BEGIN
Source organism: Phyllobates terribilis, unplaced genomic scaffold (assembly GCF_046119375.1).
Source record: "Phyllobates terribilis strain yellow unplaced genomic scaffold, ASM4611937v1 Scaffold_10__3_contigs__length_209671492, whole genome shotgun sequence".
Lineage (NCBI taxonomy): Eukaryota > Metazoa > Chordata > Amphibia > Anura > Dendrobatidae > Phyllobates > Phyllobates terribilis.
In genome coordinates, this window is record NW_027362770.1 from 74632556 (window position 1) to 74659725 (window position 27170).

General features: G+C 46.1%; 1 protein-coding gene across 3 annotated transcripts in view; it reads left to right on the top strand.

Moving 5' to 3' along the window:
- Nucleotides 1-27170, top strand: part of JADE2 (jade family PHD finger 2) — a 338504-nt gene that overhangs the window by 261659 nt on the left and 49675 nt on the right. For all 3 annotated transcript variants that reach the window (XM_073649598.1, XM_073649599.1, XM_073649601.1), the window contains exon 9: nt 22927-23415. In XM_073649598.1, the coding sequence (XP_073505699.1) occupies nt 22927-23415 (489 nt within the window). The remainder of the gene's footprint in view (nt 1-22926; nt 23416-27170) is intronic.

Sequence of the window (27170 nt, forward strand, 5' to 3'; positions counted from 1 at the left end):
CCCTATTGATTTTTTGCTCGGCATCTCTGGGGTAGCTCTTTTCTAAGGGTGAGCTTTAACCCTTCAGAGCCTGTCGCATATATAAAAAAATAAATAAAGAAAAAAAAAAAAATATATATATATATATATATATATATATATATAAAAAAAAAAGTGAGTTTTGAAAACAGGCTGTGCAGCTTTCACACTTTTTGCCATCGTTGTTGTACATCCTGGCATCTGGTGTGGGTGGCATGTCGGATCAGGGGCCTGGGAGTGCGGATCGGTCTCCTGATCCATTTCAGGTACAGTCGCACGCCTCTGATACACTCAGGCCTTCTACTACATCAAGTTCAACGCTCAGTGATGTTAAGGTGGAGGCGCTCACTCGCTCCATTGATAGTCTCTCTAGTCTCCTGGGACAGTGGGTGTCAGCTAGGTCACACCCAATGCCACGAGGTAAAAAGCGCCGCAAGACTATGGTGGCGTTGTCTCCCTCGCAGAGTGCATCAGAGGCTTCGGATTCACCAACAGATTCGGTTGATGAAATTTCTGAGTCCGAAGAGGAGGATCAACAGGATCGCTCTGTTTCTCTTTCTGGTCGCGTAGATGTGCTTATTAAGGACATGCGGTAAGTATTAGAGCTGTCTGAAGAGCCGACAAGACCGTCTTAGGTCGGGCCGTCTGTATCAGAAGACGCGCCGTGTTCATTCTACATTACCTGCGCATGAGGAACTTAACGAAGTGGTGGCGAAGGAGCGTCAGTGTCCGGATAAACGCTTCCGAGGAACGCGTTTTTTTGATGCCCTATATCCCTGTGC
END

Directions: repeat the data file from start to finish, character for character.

Source organism: Phyllobates terribilis, unplaced genomic scaffold (assembly GCF_046119375.1).
Source record: "Phyllobates terribilis strain yellow unplaced genomic scaffold, ASM4611937v1 Scaffold_10__3_contigs__length_209671492, whole genome shotgun sequence".
Lineage (NCBI taxonomy): Eukaryota > Metazoa > Chordata > Amphibia > Anura > Dendrobatidae > Phyllobates > Phyllobates terribilis.
In genome coordinates, this window is record NW_027362770.1 from 74632556 (window position 1) to 74659725 (window position 27170).

General features: G+C 46.1%; 1 protein-coding gene across 3 annotated transcripts in view; it reads left to right on the top strand.

Moving 5' to 3' along the window:
- Nucleotides 1-27170, top strand: part of JADE2 (jade family PHD finger 2) — a 338504-nt gene that overhangs the window by 261659 nt on the left and 49675 nt on the right. For all 3 annotated transcript variants that reach the window (XM_073649598.1, XM_073649599.1, XM_073649601.1), the window contains exon 9: nt 22927-23415. In XM_073649598.1, the coding sequence (XP_073505699.1) occupies nt 22927-23415 (489 nt within the window). The remainder of the gene's footprint in view (nt 1-22926; nt 23416-27170) is intronic.

Sequence of the window (27170 nt, forward strand, 5' to 3'; positions counted from 1 at the left end):
CCCTATTGATTTTTTGCTCGGCATCTCTGGGGTAGCTCTTTTCTAAGGGTGAGCTTTAACCCTTCAGAGCCTGTCGCATATATAAAAAAATAAATAAAGAAAAAAAAAAAAATATATATATATATATATATATATATATATATAAAAAAAAAAGTGAGTTTTGAAAACAGGCTGTGCAGCTTTCACACTTTTTGCCATCGTTGTTGTACATCCTGGCATCTGGTGTGGGTGGCATGTCGGATCAGGGGCCTGGGAGTGCGGATCGGTCTCCTGATCCATTTCAGGTACAGTCGCACGCCTCTGATACACTCAGGCCTTCTACTACATCAAGTTCAACGCTCAGTGATGTTAAGGTGGAGGCGCTCACTCGCTCCATTGATAGTCTCTCTAGTCTCCTGGGACAGTGGGTGTCAGCTAGGTCACACCCAATGCCACGAGGTAAAAAGCGCCGCAAGACTATGGTGGCGTTGTCTCCCTCGCAGAGTGCATCAGAGGCTTCGGATTCACCAACAGATTCGGTTGATGAAATTTCTGAGTCCGAAGAGGAGGATCAACAGGATCGCTCTGTTTCTCTTTCTGGTCGCGTAGATGTGCTTATTAAGGACATGCGGTAAGTATTAGAGCTGTCTGAAGAGCCGACAAGACCGTCTTAGGTCGGGCCGTCTGTATCAGAAGACGCGCCGTGTTCATTCTACATTACCTGCGCATGAGGAACTTAACGAAGTGGTGGCGAAGGAGCGTCAGTGTCCGGATAAACGCTTCCGAGGAACGCGTTTTTTTGATGCCCTATATCCCTGTGC